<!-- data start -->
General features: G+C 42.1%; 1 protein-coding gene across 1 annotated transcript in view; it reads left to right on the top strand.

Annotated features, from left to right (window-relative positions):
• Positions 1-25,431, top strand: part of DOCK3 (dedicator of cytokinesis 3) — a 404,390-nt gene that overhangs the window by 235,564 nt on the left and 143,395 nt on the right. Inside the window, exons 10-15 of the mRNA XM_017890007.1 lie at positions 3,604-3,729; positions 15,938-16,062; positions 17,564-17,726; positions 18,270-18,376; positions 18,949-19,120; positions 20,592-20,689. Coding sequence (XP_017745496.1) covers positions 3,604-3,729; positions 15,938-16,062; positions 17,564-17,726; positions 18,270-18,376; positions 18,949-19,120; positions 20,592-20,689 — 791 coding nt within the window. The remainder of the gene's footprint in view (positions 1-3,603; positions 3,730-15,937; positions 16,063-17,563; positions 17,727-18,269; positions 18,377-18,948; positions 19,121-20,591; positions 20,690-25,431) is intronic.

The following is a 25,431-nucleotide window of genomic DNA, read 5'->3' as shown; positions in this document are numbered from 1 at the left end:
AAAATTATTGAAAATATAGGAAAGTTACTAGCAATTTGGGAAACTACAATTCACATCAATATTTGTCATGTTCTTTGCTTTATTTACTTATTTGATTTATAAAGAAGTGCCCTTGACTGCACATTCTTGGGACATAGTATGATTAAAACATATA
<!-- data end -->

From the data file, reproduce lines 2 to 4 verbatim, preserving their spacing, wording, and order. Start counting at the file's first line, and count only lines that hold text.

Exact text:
Annotated features, from left to right (window-relative positions):
• Positions 1-25,431, top strand: part of DOCK3 (dedicator of cytokinesis 3) — a 404,390-nt gene that overhangs the window by 235,564 nt on the left and 143,395 nt on the right. Inside the window, exons 10-15 of the mRNA XM_017890007.1 lie at positions 3,604-3,729; positions 15,938-16,062; positions 17,564-17,726; positions 18,270-18,376; positions 18,949-19,120; positions 20,592-20,689. Coding sequence (XP_017745496.1) covers positions 3,604-3,729; positions 15,938-16,062; positions 17,564-17,726; positions 18,270-18,376; positions 18,949-19,120; positions 20,592-20,689 — 791 coding nt within the window. The remainder of the gene's footprint in view (positions 1-3,603; positions 3,730-15,937; positions 16,063-17,563; positions 17,727-18,269; positions 18,377-18,948; positions 19,121-20,591; positions 20,690-25,431) is intronic.

The following is a 25,431-nucleotide window of genomic DNA, read 5'->3' as shown; positions in this document are numbered from 1 at the left end: